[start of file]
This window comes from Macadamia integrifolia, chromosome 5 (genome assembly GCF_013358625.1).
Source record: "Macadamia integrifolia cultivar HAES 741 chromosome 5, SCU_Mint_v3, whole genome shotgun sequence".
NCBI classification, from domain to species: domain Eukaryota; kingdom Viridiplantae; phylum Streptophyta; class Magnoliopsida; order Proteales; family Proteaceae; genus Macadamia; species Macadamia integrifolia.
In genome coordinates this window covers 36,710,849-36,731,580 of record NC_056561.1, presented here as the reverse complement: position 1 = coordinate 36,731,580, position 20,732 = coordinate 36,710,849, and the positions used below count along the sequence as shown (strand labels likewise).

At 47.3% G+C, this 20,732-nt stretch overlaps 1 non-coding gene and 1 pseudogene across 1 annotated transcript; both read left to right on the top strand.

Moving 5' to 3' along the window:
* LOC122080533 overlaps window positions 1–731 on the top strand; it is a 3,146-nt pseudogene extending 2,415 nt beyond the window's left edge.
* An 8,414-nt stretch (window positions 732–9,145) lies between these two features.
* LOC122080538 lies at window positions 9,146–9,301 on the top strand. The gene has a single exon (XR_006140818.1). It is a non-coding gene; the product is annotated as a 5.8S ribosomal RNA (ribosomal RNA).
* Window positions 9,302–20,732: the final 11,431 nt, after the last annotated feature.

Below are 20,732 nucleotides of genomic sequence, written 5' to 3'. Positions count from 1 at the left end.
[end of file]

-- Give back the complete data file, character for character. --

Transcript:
This window comes from Macadamia integrifolia, chromosome 5 (genome assembly GCF_013358625.1).
Source record: "Macadamia integrifolia cultivar HAES 741 chromosome 5, SCU_Mint_v3, whole genome shotgun sequence".
NCBI classification, from domain to species: domain Eukaryota; kingdom Viridiplantae; phylum Streptophyta; class Magnoliopsida; order Proteales; family Proteaceae; genus Macadamia; species Macadamia integrifolia.
In genome coordinates this window covers 36,710,849-36,731,580 of record NC_056561.1, presented here as the reverse complement: position 1 = coordinate 36,731,580, position 20,732 = coordinate 36,710,849, and the positions used below count along the sequence as shown (strand labels likewise).

At 47.3% G+C, this 20,732-nt stretch overlaps 1 non-coding gene and 1 pseudogene across 1 annotated transcript; both read left to right on the top strand.

Moving 5' to 3' along the window:
* LOC122080533 overlaps window positions 1–731 on the top strand; it is a 3,146-nt pseudogene extending 2,415 nt beyond the window's left edge.
* An 8,414-nt stretch (window positions 732–9,145) lies between these two features.
* LOC122080538 lies at window positions 9,146–9,301 on the top strand. The gene has a single exon (XR_006140818.1). It is a non-coding gene; the product is annotated as a 5.8S ribosomal RNA (ribosomal RNA).
* Window positions 9,302–20,732: the final 11,431 nt, after the last annotated feature.

Below are 20,732 nucleotides of genomic sequence, written 5' to 3'. Positions count from 1 at the left end.